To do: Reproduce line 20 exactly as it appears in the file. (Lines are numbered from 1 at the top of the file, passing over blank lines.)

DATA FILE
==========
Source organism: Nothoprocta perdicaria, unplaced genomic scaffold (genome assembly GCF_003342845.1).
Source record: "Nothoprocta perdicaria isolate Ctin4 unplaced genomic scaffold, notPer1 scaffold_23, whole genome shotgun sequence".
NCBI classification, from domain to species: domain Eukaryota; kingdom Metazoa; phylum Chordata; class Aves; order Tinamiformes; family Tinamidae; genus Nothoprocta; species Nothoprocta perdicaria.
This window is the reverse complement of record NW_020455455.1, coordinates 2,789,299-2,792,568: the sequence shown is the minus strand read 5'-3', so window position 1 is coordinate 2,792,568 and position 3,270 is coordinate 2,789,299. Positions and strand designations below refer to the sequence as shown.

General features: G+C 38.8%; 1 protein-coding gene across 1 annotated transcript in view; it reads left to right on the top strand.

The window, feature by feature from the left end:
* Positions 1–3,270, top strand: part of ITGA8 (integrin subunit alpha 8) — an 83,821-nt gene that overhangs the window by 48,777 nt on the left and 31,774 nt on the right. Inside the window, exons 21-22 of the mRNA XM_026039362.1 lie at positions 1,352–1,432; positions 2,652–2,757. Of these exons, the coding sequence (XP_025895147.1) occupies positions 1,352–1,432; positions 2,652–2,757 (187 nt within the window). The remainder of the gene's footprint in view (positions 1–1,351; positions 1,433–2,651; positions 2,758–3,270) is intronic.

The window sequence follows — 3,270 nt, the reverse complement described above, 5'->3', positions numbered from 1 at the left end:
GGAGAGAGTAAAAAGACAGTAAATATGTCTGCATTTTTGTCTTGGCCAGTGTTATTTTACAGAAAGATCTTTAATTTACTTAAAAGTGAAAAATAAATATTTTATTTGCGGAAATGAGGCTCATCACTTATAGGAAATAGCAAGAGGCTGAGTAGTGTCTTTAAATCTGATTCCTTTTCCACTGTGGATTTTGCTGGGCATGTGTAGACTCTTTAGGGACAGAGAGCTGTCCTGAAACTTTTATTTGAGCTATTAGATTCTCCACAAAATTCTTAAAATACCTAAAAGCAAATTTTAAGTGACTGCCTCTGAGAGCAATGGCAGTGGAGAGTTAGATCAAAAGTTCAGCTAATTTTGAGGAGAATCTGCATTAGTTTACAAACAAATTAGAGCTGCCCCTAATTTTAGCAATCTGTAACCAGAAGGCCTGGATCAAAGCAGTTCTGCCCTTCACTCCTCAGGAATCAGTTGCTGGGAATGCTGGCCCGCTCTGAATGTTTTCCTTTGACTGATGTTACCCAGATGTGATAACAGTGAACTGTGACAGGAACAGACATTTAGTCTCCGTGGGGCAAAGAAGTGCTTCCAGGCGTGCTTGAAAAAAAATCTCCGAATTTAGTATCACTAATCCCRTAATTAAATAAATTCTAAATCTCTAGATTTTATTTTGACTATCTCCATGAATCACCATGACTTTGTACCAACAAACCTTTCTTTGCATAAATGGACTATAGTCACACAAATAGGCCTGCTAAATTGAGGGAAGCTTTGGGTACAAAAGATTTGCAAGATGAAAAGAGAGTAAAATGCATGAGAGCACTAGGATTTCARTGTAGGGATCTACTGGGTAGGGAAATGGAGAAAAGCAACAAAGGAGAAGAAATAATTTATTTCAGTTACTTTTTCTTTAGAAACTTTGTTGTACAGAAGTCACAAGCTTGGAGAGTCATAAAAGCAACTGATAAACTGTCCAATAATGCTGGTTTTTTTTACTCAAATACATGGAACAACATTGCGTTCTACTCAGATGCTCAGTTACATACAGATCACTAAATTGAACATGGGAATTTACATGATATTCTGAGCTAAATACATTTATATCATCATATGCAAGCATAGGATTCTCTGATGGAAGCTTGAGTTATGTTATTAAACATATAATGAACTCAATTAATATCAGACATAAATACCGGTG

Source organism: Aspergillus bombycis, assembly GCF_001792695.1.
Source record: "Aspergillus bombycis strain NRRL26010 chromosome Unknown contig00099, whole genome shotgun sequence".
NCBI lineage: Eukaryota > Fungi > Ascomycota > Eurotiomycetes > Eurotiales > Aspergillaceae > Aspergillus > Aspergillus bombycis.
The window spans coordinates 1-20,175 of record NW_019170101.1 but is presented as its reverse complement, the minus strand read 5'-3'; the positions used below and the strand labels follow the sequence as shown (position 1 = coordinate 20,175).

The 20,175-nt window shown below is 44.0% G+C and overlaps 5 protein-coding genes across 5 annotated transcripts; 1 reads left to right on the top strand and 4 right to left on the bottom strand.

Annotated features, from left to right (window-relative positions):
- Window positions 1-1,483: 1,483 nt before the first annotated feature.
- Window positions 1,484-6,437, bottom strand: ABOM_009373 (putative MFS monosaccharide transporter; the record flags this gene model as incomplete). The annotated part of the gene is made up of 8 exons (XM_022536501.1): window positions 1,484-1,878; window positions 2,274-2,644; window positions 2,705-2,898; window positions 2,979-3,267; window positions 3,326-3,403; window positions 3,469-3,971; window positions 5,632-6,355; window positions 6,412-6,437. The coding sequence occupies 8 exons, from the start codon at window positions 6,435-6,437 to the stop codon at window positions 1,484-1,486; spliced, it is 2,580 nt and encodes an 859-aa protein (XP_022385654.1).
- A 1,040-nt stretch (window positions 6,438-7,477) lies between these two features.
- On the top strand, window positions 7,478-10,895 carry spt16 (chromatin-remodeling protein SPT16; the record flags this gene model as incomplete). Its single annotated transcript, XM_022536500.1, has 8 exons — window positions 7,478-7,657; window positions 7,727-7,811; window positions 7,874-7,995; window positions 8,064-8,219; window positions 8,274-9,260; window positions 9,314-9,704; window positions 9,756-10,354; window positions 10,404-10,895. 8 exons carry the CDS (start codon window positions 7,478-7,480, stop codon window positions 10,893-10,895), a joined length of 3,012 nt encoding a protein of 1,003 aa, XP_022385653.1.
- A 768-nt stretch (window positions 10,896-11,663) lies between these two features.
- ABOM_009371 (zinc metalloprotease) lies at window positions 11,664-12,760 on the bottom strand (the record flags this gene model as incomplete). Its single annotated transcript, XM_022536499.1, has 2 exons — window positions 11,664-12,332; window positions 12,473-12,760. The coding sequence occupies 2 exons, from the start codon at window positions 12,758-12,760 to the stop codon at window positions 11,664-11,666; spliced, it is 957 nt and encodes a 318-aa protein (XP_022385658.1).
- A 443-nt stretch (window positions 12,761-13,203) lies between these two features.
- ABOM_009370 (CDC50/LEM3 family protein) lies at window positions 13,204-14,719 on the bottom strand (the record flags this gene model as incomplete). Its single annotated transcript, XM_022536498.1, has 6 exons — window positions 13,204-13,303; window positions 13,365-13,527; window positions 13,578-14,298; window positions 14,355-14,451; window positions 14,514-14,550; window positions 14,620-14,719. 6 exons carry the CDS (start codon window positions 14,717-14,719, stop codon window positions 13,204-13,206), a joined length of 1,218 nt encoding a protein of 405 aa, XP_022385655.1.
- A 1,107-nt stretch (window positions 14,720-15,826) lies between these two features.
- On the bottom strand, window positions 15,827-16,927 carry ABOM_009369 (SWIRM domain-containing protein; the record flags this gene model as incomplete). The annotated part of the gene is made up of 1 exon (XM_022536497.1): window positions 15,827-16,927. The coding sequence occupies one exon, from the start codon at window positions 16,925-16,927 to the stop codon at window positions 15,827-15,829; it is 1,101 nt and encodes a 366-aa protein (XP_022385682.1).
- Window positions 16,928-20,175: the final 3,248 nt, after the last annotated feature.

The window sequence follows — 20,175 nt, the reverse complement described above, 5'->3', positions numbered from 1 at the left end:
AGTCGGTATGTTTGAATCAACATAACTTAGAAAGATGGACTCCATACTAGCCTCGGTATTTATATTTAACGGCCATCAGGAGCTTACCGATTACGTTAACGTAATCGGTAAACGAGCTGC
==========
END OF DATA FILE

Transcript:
- A 768-nt stretch (window positions 10,896-11,663) lies between these two features.